Honestly, it is a device for a small fraction of the PC users, but believe me, for those needing a small pc and a PDA, this is a no brainer.
But you can still compare it to a P1610,and a P1610 to a dell XT, and a dell XT to a powerhouse. The point is that the vista part is extremly responsive, and the WM part is found nowere else.
I’m currently syncing my one notes with the WM part,so when I need a quick info, I just press a button, and I get it in 3 seconds.

Matthew Miller (aka palmsolo)

Yes, any pressure at all on the screen sent the inking off in all directions. It almost seemed like vectoring started before I even touched the display and I am thinking maybe it was the hairs on the back of my hand that sent it off vectoring.

There is some vectoring on the U810, but it is much more tolerant of pressure than the Shift was.


Wanted to like it, but it just does not meet the grade. Plus, (using JK’s HP-Mini index for assessing value of PCs), I could buy 2 HP Minis for the same price!


The way things look, I can’t totally blame HTC for the devices bad reception. I believe there was a fair amount of hype behind this device that influenced our judgement.

But I am in agreement that the device like this shouldn’t have cost so much, given the really similar specs to the U810, minus the worse screen and additional Network options, this should have cost about the same as the U810. At about $899, I’d say thats fair.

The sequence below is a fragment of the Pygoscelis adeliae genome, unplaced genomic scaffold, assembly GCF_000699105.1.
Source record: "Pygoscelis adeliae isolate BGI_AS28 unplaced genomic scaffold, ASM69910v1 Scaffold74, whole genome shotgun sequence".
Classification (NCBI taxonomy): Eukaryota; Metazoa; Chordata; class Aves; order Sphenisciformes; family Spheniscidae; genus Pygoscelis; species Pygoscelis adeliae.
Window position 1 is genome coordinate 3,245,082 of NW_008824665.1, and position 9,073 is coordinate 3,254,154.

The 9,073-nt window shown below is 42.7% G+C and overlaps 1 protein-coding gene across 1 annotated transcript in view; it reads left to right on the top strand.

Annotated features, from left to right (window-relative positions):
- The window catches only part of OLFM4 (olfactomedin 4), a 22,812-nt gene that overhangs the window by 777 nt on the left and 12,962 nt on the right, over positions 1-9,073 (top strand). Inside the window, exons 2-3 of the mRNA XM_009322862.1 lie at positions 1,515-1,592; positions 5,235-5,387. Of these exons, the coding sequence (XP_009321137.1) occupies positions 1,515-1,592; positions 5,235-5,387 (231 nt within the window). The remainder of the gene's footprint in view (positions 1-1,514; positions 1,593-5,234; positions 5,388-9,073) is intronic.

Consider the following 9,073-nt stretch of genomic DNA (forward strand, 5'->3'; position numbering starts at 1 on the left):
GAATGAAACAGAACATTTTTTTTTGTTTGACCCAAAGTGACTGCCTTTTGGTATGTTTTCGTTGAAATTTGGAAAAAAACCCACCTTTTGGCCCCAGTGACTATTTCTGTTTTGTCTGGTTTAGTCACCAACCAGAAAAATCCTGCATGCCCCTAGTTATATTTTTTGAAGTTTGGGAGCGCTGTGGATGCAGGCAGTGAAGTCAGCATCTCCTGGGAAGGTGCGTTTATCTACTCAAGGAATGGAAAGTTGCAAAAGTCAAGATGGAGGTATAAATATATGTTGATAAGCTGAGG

One question for you guys though, was the inking really that bad, given the device specs? I know you say that the u810 is better experience but I don’t really understand why, is it the device preformance out of the box? Or is the lower resolution a problem? To me I would think that inking is better on it, since you have more realestate than with the u810.

Matthew Miller (aka palmsolo)

Don’t forget you have a $60/month fee to use the device on top of the high initial purchase price, which makes this a very expensive device. I would rather have the option of popping a wireless card on any device I want (which I suppose you could do with the Shift too).

I like the form factor and the hardware was solidly constructed. However, the internals are lacking for such an expensive device and the inking was horrific and completely unusable. Shoot, I can ink 100 times better on my small Fujitsu U810 device.

Also, the very small battery and short battery life defeat the purpose of being a mobile device and is really the Achilles heel of the device.

It will be interesting to see if HTC continues with a follow-up to the Shift because I know they can make some outstanding hardware (check out the Advantage) and for some reason the Shift came just 1 year too late.

Kevin C. Tofel

I’m right there with you Wayne. I think they did a great job on form factor, but I’m stuck on some of the hardware specs that I consider UMPC 1.0. At that price, it would have to offer me more in terms of performance and battery life.

Wayne Schulz

I don’t know — I’m stuck right on the price. I can’t get by the fact that for about another $300 I could have a MacBook Air.

I know there are pros and cons to the Shift but I really think they overshot the mark by about $750.